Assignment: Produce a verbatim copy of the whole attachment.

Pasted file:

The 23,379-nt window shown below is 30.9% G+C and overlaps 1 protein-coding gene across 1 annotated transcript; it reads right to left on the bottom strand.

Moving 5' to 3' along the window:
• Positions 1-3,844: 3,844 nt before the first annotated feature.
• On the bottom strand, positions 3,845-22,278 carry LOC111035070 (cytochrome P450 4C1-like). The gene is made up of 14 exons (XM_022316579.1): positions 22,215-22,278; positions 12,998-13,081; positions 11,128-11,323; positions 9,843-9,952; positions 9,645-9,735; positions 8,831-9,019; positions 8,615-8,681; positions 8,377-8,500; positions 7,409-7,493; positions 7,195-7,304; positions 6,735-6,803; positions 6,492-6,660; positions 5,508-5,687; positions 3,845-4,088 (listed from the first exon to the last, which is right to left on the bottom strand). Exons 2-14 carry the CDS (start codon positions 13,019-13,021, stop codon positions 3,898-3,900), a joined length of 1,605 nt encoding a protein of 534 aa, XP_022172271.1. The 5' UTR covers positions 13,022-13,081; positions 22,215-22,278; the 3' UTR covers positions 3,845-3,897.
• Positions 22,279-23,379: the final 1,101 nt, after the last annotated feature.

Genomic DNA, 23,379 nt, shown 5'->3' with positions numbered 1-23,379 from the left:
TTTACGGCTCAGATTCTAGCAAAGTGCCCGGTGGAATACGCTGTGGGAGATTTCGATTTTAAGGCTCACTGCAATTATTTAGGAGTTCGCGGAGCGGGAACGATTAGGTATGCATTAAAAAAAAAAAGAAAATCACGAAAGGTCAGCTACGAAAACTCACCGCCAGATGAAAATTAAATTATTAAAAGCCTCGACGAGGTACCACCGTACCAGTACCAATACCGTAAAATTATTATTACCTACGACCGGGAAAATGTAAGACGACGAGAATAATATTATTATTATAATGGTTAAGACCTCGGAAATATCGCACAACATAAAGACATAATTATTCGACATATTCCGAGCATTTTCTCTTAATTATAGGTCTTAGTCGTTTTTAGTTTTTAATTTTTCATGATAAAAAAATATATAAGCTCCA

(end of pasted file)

The 23,379-nt window shown below is 30.9% G+C and overlaps 1 protein-coding gene across 1 annotated transcript; it reads right to left on the bottom strand.

Moving 5' to 3' along the window:
• Positions 1-3,844: 3,844 nt before the first annotated feature.
• On the bottom strand, positions 3,845-22,278 carry LOC111035070 (cytochrome P450 4C1-like). The gene is made up of 14 exons (XM_022316579.1): positions 22,215-22,278; positions 12,998-13,081; positions 11,128-11,323; positions 9,843-9,952; positions 9,645-9,735; positions 8,831-9,019; positions 8,615-8,681; positions 8,377-8,500; positions 7,409-7,493; positions 7,195-7,304; positions 6,735-6,803; positions 6,492-6,660; positions 5,508-5,687; positions 3,845-4,088 (listed from the first exon to the last, which is right to left on the bottom strand). Exons 2-14 carry the CDS (start codon positions 13,019-13,021, stop codon positions 3,898-3,900), a joined length of 1,605 nt encoding a protein of 534 aa, XP_022172271.1. The 5' UTR covers positions 13,022-13,081; positions 22,215-22,278; the 3' UTR covers positions 3,845-3,897.
• Positions 22,279-23,379: the final 1,101 nt, after the last annotated feature.

Genomic DNA, 23,379 nt, shown 5'->3' with positions numbered 1-23,379 from the left:
TTTACGGCTCAGATTCTAGCAAAGTGCCCGGTGGAATACGCTGTGGGAGATTTCGATTTTAAGGCTCACTGCAATTATTTAGGAGTTCGCGGAGCGGGAACGATTAGGTATGCATTAAAAAAAAAAAGAAAATCACGAAAGGTCAGCTACGAAAACTCACCGCCAGATGAAAATTAAATTATTAAAAGCCTCGACGAGGTACCACCGTACCAGTACCAATACCGTAAAATTATTATTACCTACGACCGGGAAAATGTAAGACGACGAGAATAATATTATTATTATAATGGTTAAGACCTCGGAAATATCGCACAACATAAAGACATAATTATTCGACATATTCCGAGCATTTTCTCTTAATTATAGGTCTTAGTCGTTTTTAGTTTTTAATTTTTCATGATAAAAAAATATATAAGCTCCA